Rep. Barney Frank says excessive compensation packages for top corporate executives played a key role in the country's financial crisis, and he wants to reign in that pay.
"I believe that the structure of compensation has been flawed," the Massachusetts Democrat said while chairing a House Financial Services Committee hearing on Thursday.
Frank wants to develop guidelines for compensation practices, and not just for companies receiving government bailout dollars. Frank argues the problems is much wider.
"We have had a system of compensation for top decision makers in which they are very well rewarded if they take a risk that pays off, but suffer no penalty if they take a risk that costs the company money," he said.
Gene Sperling, adviser to Treasury Secretary Timothy Geithner, said in testimony to Frank's committee Thursday that the administration does not want to impose caps on executive pay, but compensation must be better managed to prevent the sort of risk-taking that jeopardizes the economy.
Sperling laid out a list of guidelines calling on publicly-held companies to link compensation to long-term performance, not short-term gains.
The administration believes compensation practices "must be better aligned with long-term value and prudent risk management at all firms, and not just for the financial services industry," he said.
The companies subject to federal regulations for executive pay will be those "companies that received such exceptional taxpayer assistance" than their peers that it "brings on a higher fiduciary duty."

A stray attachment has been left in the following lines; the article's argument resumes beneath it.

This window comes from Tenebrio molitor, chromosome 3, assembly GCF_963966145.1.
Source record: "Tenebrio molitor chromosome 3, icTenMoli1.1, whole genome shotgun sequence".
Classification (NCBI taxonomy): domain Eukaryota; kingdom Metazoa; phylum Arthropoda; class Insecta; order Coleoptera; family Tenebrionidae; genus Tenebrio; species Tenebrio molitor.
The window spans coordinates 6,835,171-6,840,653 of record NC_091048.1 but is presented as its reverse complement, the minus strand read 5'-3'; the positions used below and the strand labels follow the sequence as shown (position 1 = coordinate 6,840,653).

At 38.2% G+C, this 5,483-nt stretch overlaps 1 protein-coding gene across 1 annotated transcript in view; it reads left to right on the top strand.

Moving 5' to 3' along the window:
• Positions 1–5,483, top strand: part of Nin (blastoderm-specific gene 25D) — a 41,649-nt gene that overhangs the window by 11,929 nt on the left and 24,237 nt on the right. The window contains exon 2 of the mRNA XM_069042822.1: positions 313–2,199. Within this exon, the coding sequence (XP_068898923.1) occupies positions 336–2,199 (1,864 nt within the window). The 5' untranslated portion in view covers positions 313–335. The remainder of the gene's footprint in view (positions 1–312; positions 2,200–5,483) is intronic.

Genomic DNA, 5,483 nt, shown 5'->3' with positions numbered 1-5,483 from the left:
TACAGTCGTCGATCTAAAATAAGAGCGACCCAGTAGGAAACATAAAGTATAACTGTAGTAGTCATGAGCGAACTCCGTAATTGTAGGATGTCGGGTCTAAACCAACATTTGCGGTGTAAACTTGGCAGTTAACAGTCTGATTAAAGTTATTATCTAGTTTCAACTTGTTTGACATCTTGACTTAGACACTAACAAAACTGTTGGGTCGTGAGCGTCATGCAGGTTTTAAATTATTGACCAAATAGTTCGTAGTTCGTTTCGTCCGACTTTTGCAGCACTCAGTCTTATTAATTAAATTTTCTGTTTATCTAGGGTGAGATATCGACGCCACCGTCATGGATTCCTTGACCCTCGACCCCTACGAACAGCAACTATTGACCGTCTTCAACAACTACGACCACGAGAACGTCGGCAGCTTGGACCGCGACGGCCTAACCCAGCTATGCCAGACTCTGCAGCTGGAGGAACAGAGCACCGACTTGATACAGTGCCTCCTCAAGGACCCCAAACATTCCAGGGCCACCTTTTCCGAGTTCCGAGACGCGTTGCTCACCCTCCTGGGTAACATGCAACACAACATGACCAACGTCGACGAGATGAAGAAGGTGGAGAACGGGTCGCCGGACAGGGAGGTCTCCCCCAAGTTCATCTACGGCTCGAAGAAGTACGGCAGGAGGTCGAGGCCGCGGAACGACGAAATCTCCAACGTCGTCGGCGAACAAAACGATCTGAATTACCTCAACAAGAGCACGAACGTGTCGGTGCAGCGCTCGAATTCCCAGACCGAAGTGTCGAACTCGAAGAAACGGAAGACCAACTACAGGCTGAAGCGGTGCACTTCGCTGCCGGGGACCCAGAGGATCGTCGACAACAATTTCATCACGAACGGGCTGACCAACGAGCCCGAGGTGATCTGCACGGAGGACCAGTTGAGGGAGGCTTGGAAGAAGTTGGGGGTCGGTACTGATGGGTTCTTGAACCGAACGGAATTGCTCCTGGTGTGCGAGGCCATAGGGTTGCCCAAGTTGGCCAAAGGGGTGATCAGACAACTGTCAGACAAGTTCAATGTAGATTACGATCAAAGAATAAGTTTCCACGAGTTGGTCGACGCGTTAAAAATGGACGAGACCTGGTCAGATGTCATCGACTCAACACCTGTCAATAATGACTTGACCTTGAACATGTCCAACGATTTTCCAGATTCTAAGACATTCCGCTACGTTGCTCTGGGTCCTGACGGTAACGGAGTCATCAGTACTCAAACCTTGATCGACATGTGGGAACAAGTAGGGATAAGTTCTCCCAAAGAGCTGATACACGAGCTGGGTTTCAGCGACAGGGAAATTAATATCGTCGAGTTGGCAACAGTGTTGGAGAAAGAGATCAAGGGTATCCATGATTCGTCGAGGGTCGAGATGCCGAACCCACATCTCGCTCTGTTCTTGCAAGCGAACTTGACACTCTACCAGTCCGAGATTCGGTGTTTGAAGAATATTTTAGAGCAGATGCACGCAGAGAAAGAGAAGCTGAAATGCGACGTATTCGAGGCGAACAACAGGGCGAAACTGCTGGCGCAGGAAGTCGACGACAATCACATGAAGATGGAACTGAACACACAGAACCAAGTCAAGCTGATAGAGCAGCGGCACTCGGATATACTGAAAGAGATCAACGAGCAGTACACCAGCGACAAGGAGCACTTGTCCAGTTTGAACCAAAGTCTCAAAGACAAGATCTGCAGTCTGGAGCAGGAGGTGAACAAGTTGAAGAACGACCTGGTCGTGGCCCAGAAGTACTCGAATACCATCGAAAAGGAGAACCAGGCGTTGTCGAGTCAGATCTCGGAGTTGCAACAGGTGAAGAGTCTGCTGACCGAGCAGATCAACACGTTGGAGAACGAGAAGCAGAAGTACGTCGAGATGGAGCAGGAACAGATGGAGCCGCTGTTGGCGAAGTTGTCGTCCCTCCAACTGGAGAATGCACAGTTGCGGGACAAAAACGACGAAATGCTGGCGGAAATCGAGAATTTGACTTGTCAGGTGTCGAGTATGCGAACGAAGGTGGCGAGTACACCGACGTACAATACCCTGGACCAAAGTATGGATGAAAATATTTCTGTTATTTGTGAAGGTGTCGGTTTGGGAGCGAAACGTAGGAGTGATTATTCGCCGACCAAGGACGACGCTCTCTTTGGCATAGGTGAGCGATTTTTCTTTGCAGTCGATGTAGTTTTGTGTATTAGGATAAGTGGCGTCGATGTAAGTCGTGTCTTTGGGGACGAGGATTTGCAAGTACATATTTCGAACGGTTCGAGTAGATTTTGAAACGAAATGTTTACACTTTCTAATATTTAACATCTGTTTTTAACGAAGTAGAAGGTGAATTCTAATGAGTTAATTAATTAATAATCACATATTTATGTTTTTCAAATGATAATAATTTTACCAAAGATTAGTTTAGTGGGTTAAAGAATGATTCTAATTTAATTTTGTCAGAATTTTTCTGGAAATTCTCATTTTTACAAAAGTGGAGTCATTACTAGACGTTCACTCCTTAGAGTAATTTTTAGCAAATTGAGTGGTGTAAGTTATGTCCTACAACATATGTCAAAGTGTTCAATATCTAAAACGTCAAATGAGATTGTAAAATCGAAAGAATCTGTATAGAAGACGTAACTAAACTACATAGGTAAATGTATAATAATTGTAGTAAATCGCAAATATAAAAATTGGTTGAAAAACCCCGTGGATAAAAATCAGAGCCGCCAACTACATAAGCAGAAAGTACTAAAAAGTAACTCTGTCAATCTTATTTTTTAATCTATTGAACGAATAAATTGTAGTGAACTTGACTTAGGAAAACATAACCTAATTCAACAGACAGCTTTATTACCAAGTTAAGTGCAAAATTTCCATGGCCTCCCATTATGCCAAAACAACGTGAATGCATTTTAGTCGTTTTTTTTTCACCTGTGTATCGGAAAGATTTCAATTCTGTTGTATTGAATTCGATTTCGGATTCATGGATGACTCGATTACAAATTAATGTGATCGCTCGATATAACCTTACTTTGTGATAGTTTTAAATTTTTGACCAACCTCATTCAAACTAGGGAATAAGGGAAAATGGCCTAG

Such assistance by the federal government, according to Sperling, makes "an extra level of protection for the taxpayer, necessary and important."
The Obama administration has floated two legislative proposals, one aimed at making sure compensation committees are more independent from the management of their companies and another that would give the Securities and Exchange Commission greater authority to enforce shareholder votes on executive pay practices. But Frank says government regulation needs to go even further, and he wants to see additional legislation to the House floor before the summer break.
Republicans unveiled their own contrasting plan today, with the primary goal of getting the government out of the business of running once-private businesses. GOP leaders from both the House and Senate say taxpayers should no longer be forced to foot the bill for failed Wall Street bets, and that increased government intervention will only worsen the situation.
"Government is not well-positioned to make decisions when it comes to running for-profit companies, and the sooner I think we can get out of that situation the better off we'll be," he said.
FOX News' Shannon Bream and The Associated Press contributed to this report.